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Harsimrat targets Amarinder on demanding apology for Jallianwala Bagh, Punjab CM raises her Dyer connection

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Harsimrat targets Amarinder on demanding apology for Jallianwala Bagh, Punjab CM raises her Dyer connection

Union Minister Harsimrat Kaur Badal said that Punjab Chief Minister Amarinder Singh was seeking an apology from the UK for Jallianwala Bagh massacre but not from the Gandhi family for Operation Blue Star.

Union Minister Harsimrat Kaur Badal on Saturday criticised Punjab Chief Minister Amarinder Singh for seeking an apology from the UK for Jallianwala Bagh massacre and not the Gandhi family for Operation Blue Star.

In a tweet, Harsimrat Kaur Badal questioned Amarinder Singh for not demanding an apology from the Gandhi family.

"Amarinder Singh is seeking apology from British government for Jallianwala Bagh massacre. What about an apology from Gandhis for Operation Blue Star?" Harsimrat Kaur Badal tweeted.

In 1984, Indira Gandhi, the then Prime Minister of India, ordered the military operation to remove Sikh militants who were accumulating weapons in the Harmandir Sahib Complex (Golden Temple). It was called Operation Blue Star.

Harsimrat Kaur Badal further slammed Amarinder Singh for taking Congress party president Rahul Gandhi to Sri Akal Takht Sahib, the highest temporal seat of Sikhism.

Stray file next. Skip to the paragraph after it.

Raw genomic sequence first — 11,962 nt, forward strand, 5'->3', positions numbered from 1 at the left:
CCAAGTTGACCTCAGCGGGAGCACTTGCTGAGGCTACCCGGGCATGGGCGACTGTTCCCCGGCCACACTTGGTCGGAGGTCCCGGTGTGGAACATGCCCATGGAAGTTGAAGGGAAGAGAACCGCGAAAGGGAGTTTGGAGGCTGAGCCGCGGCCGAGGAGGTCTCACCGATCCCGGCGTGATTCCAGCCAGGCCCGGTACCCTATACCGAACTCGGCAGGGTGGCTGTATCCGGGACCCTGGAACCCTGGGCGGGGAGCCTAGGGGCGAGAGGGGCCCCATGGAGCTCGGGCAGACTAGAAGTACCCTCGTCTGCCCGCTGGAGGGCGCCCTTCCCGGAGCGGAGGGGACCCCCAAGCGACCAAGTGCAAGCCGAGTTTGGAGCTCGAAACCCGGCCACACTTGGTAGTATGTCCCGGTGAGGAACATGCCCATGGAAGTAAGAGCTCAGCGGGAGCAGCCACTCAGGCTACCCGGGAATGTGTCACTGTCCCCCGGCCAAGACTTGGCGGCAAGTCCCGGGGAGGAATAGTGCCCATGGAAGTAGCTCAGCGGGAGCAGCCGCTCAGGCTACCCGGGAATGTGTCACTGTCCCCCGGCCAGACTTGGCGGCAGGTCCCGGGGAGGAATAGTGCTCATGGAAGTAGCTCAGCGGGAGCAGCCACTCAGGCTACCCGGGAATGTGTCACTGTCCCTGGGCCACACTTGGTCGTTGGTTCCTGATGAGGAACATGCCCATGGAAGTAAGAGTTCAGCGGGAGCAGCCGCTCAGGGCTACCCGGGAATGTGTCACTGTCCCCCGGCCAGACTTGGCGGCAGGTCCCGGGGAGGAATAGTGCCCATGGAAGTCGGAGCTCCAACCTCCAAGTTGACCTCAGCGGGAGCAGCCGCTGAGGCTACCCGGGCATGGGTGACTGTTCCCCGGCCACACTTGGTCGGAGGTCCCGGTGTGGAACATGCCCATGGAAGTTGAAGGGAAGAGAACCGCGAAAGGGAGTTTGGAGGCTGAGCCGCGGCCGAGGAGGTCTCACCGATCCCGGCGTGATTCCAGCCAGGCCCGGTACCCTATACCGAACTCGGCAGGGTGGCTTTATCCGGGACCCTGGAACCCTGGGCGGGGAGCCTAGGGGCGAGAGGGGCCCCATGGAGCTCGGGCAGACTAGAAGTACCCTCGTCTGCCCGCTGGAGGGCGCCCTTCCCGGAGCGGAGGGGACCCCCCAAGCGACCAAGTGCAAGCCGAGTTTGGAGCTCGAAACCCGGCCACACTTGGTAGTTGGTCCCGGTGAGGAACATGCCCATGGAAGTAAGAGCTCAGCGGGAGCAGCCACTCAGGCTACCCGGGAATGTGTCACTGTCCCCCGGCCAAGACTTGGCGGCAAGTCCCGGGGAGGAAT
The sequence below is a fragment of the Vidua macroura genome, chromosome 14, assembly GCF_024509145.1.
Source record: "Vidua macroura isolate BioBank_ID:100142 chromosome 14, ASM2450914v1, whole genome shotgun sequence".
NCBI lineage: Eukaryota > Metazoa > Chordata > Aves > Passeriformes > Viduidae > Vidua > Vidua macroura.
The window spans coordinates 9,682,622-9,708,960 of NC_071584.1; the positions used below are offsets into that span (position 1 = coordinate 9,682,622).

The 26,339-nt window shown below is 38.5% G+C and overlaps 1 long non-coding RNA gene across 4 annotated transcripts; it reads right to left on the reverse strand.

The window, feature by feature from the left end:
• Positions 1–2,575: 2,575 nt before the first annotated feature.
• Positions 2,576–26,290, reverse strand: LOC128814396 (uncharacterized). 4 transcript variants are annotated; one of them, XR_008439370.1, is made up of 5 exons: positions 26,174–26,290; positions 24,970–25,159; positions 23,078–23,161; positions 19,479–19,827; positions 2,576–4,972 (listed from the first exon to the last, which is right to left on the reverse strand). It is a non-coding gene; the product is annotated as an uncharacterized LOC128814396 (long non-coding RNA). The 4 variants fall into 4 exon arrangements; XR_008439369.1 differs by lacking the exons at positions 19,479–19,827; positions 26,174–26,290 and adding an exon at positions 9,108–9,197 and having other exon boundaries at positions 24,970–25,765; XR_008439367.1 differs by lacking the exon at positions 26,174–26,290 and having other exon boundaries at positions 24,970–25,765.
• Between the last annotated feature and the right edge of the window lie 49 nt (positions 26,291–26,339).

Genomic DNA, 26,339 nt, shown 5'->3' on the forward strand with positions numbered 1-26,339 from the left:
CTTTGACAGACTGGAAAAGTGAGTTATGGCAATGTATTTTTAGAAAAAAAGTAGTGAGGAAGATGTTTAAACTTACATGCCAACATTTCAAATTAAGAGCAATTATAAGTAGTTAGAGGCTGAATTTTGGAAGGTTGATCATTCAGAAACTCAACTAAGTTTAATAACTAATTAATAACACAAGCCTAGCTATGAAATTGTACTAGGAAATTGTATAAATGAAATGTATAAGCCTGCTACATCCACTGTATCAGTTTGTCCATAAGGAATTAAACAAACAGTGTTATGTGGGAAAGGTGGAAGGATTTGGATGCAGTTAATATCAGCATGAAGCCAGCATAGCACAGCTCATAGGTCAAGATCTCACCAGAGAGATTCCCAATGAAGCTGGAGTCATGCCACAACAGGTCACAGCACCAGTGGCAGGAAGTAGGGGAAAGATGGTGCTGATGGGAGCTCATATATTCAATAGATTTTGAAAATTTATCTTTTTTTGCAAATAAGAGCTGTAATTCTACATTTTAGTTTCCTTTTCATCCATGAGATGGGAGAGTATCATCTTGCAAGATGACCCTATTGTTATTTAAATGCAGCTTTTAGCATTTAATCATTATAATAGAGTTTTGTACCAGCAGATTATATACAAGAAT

Harsimrat Kaur Badal said that Amarinder Singh lacked the courage to question the Congress for demolishing Sikhs' highest religion-temporal seat with tanks and mortars.

In a tweet, she said, "What a contrast with demand for British apology for Jallianwala Bagh massacre!"

Amarinder Singh was quick to reply to her accusations and highlighted her family connections to General Dyer, the man who ordered the British troops to fire at a crowd in Jallianwala Bagh.

In a tweet, Amarinder Singh said, "Did you, your husband Sukhbir Singh Badal, or his father, Prakash Singh Badal, ever apologise for your great grandfather, Sardar Sunder Singh Majithia's lavish dinner to Genernal Dyer on the day of the Jallianwala Bagh massacre? He was later knighted in 1926 for his loyalty and his deeds."

On Sunday, April 13, 1919, the day of Baisakhi -- one of the largest festivals of the Sikh community -- a peaceful crowd gathered at the ceremonial ground from the nearby Golden Temple to celebrate.


As many as 90 British Indian Army soldiers, commanded by Colonel Reginald Dyer, opened fire at over 20,000 unarmed men, women and children without any warning or order to disperse the mob.

Apart from the many deaths due to direct shooting, a number of people died from stampedes or by suffocation from jumping into a solitary well on the Jallianwala ground to escape bullets.